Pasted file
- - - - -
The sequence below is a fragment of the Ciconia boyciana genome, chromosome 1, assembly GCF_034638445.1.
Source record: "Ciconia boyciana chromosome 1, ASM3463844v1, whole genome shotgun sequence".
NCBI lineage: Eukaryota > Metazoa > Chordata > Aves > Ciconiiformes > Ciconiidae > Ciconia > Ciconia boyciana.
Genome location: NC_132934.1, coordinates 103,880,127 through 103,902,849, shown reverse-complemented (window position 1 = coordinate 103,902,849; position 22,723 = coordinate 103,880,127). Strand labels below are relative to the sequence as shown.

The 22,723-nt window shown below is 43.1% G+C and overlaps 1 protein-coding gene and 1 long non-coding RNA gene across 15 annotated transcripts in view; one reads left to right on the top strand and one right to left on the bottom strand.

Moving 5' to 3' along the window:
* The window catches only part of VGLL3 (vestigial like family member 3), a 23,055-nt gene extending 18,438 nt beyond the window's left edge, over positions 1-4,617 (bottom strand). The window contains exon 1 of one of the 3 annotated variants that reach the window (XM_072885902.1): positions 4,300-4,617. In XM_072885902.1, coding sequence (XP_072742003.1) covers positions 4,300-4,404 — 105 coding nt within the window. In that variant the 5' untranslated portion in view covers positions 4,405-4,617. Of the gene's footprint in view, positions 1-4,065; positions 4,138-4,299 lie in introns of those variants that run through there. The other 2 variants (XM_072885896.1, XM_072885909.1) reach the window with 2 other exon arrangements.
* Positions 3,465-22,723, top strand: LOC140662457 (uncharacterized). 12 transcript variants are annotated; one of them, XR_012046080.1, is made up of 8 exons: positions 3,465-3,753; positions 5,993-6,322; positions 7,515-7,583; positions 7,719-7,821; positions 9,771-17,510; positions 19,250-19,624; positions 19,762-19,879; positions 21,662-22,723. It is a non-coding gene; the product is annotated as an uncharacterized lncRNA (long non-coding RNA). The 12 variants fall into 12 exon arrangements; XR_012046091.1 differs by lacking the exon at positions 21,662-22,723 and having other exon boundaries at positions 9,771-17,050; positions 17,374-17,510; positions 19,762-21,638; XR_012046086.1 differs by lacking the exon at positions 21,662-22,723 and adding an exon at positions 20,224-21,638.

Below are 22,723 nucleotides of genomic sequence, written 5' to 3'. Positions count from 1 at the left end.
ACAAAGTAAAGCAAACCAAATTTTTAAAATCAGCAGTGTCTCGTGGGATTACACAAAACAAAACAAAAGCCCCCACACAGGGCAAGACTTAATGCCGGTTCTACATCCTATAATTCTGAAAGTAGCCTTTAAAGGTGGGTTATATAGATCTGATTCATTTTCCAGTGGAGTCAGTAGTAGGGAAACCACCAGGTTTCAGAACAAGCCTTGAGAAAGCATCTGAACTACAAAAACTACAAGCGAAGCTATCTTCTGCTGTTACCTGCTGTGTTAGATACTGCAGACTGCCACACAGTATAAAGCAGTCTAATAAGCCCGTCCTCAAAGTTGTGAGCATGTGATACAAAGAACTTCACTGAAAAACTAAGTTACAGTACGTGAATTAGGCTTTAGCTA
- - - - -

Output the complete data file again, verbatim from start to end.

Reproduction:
The sequence below is a fragment of the Ciconia boyciana genome, chromosome 1, assembly GCF_034638445.1.
Source record: "Ciconia boyciana chromosome 1, ASM3463844v1, whole genome shotgun sequence".
NCBI lineage: Eukaryota > Metazoa > Chordata > Aves > Ciconiiformes > Ciconiidae > Ciconia > Ciconia boyciana.
Genome location: NC_132934.1, coordinates 103,880,127 through 103,902,849, shown reverse-complemented (window position 1 = coordinate 103,902,849; position 22,723 = coordinate 103,880,127). Strand labels below are relative to the sequence as shown.

The 22,723-nt window shown below is 43.1% G+C and overlaps 1 protein-coding gene and 1 long non-coding RNA gene across 15 annotated transcripts in view; one reads left to right on the top strand and one right to left on the bottom strand.

Moving 5' to 3' along the window:
* The window catches only part of VGLL3 (vestigial like family member 3), a 23,055-nt gene extending 18,438 nt beyond the window's left edge, over positions 1-4,617 (bottom strand). The window contains exon 1 of one of the 3 annotated variants that reach the window (XM_072885902.1): positions 4,300-4,617. In XM_072885902.1, coding sequence (XP_072742003.1) covers positions 4,300-4,404 — 105 coding nt within the window. In that variant the 5' untranslated portion in view covers positions 4,405-4,617. Of the gene's footprint in view, positions 1-4,065; positions 4,138-4,299 lie in introns of those variants that run through there. The other 2 variants (XM_072885896.1, XM_072885909.1) reach the window with 2 other exon arrangements.
* Positions 3,465-22,723, top strand: LOC140662457 (uncharacterized). 12 transcript variants are annotated; one of them, XR_012046080.1, is made up of 8 exons: positions 3,465-3,753; positions 5,993-6,322; positions 7,515-7,583; positions 7,719-7,821; positions 9,771-17,510; positions 19,250-19,624; positions 19,762-19,879; positions 21,662-22,723. It is a non-coding gene; the product is annotated as an uncharacterized lncRNA (long non-coding RNA). The 12 variants fall into 12 exon arrangements; XR_012046091.1 differs by lacking the exon at positions 21,662-22,723 and having other exon boundaries at positions 9,771-17,050; positions 17,374-17,510; positions 19,762-21,638; XR_012046086.1 differs by lacking the exon at positions 21,662-22,723 and adding an exon at positions 20,224-21,638.

Below are 22,723 nucleotides of genomic sequence, written 5' to 3'. Positions count from 1 at the left end.
ACAAAGTAAAGCAAACCAAATTTTTAAAATCAGCAGTGTCTCGTGGGATTACACAAAACAAAACAAAAGCCCCCACACAGGGCAAGACTTAATGCCGGTTCTACATCCTATAATTCTGAAAGTAGCCTTTAAAGGTGGGTTATATAGATCTGATTCATTTTCCAGTGGAGTCAGTAGTAGGGAAACCACCAGGTTTCAGAACAAGCCTTGAGAAAGCATCTGAACTACAAAAACTACAAGCGAAGCTATCTTCTGCTGTTACCTGCTGTGTTAGATACTGCAGACTGCCACACAGTATAAAGCAGTCTAATAAGCCCGTCCTCAAAGTTGTGAGCATGTGATACAAAGAACTTCACTGAAAAACTAAGTTACAGTACGTGAATTAGGCTTTAGCTA